One of the things I love most about visiting with other comedians and motivational speakers is hearing stories about what went wrong.

And trust me, a lot goes wrong. And often it is very funny… if you’re willing to let the pain subside.

Case in point is my Utah speaker pal, Doug Nielsen. At the recent convention of the National Speakers Association in San Diego, California, Doug told me about a speaking event where he was stung by a wasp.

During his program.

Without any warning or provocation.

On his lip.

doug nielson, motivational speaker

Yeah, on his lip. How funny is that! He apparently was working on stage when a wasp pretty much dive-bombed him and stung him on the lip. He is a pro, so he pretty much ignored it and kept with the Show Must Go On attitude. He kept working, ignoring the pain.

But little by little the lip hurt more and more, and it started to swell. The bug, after all, got him on the soft tissue.

I meet hundreds of people each year who ask me how to become a motivational or public speaker. And what cracks me up is that these good folks assume that this job is filled with glamor, ease, and joy.

Many times that’s true. Many times this job is that and more. But more times than you’d EVER guess it’s exactly like this day with Doug Nielsen.

It’s crazy. And as weird as it is, it isn’t entirely abnormal. But it is absolutely hilarious.

Thanks Doug… and your big fat lip!

Got a bunch of wasps and wanna set them on me during one of my motivational speeches? Click here for more details.

Brad Montgomery
Motivational Keynote Speaker, Fan of Doug Nielsen, Afraid of Wasps

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Let’s Get This Meeting Started…Th Right Way!

I know an editorial assistant at ELLE magazine who reports how his boss, the Editor in Chief no less, handles meetings with grace and ease. Now, I know what you’re probably thinking: ELLE magazine, high fashion publication, snooty employees and an even snootier boss…it’s The Devil Wears Prada! However, let me reassure you, this is hardly the case. It’s not an ice-cold office environment with high heels and even higher upturned noses. In fact, my friend assures me it’s actually quite pleasant, and everyone, including Mrs. EIC, is a joy to work with.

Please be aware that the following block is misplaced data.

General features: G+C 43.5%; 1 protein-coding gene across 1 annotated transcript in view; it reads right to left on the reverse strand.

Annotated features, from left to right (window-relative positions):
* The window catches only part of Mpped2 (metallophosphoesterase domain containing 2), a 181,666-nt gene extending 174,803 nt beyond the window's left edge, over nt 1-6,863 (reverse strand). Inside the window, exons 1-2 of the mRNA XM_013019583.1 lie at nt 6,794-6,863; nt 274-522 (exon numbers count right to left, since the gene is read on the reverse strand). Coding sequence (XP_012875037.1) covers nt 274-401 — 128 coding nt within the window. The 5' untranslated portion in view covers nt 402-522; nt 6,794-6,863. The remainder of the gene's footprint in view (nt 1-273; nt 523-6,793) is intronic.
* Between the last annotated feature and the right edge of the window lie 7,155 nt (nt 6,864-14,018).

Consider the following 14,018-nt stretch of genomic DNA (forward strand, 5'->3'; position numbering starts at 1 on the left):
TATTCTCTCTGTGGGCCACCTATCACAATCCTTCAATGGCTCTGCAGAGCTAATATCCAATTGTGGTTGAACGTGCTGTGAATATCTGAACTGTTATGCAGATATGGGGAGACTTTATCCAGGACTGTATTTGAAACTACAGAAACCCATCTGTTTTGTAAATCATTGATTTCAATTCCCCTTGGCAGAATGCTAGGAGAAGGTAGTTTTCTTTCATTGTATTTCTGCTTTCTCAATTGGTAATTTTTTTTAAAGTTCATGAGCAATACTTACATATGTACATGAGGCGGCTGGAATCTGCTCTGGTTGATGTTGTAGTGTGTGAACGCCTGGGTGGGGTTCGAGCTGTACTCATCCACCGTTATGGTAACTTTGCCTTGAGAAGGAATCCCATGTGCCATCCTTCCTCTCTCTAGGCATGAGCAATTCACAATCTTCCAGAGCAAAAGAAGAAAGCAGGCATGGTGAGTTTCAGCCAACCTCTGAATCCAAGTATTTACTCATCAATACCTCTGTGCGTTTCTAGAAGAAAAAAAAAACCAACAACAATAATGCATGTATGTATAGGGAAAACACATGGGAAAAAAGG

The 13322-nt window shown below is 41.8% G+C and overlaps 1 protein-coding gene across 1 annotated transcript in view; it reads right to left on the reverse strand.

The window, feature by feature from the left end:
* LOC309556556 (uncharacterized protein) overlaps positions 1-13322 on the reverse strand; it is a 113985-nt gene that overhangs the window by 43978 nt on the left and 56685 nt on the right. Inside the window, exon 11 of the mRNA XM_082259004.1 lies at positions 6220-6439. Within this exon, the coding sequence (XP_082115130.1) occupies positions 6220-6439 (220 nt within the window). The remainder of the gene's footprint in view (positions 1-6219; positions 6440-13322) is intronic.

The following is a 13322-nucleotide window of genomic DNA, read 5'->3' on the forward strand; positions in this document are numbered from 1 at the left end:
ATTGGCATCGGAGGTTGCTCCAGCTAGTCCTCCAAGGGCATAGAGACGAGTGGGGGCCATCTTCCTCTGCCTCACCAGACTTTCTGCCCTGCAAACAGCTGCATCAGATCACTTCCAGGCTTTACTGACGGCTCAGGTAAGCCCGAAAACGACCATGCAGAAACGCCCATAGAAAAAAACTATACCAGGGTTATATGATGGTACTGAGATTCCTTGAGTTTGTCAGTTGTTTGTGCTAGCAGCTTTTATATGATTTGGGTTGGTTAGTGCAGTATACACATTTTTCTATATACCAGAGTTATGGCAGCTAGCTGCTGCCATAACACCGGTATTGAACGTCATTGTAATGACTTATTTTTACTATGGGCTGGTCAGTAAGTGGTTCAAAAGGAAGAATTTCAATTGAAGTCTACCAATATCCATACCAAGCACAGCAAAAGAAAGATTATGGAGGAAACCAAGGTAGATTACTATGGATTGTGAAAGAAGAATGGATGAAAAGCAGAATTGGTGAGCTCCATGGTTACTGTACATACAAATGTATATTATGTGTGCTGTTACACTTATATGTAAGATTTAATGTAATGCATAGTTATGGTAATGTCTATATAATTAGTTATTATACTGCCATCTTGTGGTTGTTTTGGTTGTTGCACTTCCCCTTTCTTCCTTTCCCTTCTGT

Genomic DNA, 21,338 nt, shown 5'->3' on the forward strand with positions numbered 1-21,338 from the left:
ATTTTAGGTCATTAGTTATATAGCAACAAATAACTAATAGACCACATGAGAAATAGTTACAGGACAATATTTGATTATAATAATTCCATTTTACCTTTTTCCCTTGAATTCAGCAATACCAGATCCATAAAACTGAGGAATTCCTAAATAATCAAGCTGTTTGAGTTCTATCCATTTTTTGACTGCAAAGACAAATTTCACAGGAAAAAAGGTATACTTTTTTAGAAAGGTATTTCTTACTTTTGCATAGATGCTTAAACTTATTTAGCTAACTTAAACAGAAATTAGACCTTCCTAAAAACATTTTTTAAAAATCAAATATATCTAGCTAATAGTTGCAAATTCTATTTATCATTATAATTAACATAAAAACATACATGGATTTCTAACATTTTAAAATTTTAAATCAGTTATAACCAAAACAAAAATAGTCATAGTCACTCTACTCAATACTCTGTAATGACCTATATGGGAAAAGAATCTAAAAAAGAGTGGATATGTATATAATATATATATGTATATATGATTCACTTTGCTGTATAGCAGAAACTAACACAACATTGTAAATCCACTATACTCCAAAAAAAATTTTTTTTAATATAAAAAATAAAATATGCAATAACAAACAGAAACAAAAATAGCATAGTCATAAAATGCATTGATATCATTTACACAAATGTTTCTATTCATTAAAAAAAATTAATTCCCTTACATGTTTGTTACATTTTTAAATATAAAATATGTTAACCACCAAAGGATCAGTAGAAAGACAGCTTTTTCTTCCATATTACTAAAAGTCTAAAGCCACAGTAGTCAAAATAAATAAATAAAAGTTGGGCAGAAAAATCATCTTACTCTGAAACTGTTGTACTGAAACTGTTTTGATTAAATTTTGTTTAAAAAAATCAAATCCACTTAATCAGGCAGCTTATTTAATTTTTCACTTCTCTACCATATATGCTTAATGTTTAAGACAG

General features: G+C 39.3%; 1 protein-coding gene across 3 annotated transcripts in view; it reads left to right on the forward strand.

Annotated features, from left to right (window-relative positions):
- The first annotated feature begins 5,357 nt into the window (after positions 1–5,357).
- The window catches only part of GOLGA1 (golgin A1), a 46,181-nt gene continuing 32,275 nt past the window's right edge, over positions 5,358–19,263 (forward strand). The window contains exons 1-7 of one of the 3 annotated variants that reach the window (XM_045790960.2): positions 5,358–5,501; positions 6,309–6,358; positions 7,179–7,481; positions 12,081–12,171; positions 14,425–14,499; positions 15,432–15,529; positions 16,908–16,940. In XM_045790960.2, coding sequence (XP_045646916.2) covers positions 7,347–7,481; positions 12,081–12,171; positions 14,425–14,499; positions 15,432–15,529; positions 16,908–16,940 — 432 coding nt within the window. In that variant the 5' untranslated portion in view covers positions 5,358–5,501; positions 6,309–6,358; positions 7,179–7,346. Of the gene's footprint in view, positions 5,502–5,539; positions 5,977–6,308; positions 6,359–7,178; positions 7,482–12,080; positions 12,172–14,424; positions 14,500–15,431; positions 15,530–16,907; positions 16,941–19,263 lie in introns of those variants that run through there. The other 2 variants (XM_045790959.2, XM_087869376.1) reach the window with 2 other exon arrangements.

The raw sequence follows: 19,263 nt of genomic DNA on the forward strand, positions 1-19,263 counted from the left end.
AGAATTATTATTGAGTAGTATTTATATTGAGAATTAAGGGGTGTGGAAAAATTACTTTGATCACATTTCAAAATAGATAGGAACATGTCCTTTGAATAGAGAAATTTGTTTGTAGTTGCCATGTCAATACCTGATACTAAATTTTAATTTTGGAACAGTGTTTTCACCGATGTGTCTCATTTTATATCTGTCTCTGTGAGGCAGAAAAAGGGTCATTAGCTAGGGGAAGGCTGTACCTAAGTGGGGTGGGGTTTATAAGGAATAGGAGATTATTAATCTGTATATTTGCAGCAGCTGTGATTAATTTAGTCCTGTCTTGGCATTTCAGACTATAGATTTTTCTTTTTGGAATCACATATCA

Like I said, he cites weekly editorial meetings as an example as to why ELLE is a great working environment. You think these meetings are those types you see in movies: all the employees gathered round a table chatting and as soon as the boss walks in—stern faced as ever—everyone straightens up and shuts up like a class of first graders at the entrance of the teacher. But, as my friend explained to me about his first meeting at the magazine, it turned out that everyone was gabbing away before the meeting started, and when the boss walked in she actually joined in on all the chatter! In fact, not only that, but the first thing she said to her employees when she sat down was not something like “How are we doing on that Dolce & Gabbana spread?” but “Okay, WHO saw The Sopranos last night?!” What followed was an in-depth five-minute round-table discussion about the previous night’s episode, which eventually sort of effortlessly melded into the editorial meeting.

So what’s the point here, specifically for you manager types out there? People, especially co-workers, respond much more effectively to a comfortable meeting environment. If the Editor in Chief had walked in, sat down and immediately started drilling everyone about the progress of the magazine it very well could have ended up an unproductive and, dare I say, boring meeting. Instead, by kicking things off with some light-hearted conversation everyone sort of had their nerves calmed, making them ready to have a more casual but every bit as successful meeting. Once the tone was set, ideas were free to come forth and people weren’t shy to bring them up because their jaws were loosened by the pre-meeting gab-fest.

How can you as a boss or manager emulate this type of interaction? Well, first off, don’t be afraid to do exactly what the exemplary boss did: have an opening conversation. Ask how everyone’s doing, how their weekend was. Try and reference stories you’ve heard around the office. Was it someone’s birthday? Did they have a party? Ask how it went. Just try and get people talking. Solicit jokes, or, hey, tell your own. Just make sure that before you get to the nitty-grity business stuff your team is warmed up and ready to talk about it. If employees know their superior is comfortable enough to openly talk with them about, say, an HBO mob-family drama, they will, in turn, be comfortable enough to submit the idea that could be the next big company hit rather than hunker down in their chair and keep their intimidated ideas to themselves.

Check out my motivational speakers keynote here!

Brad Montgomery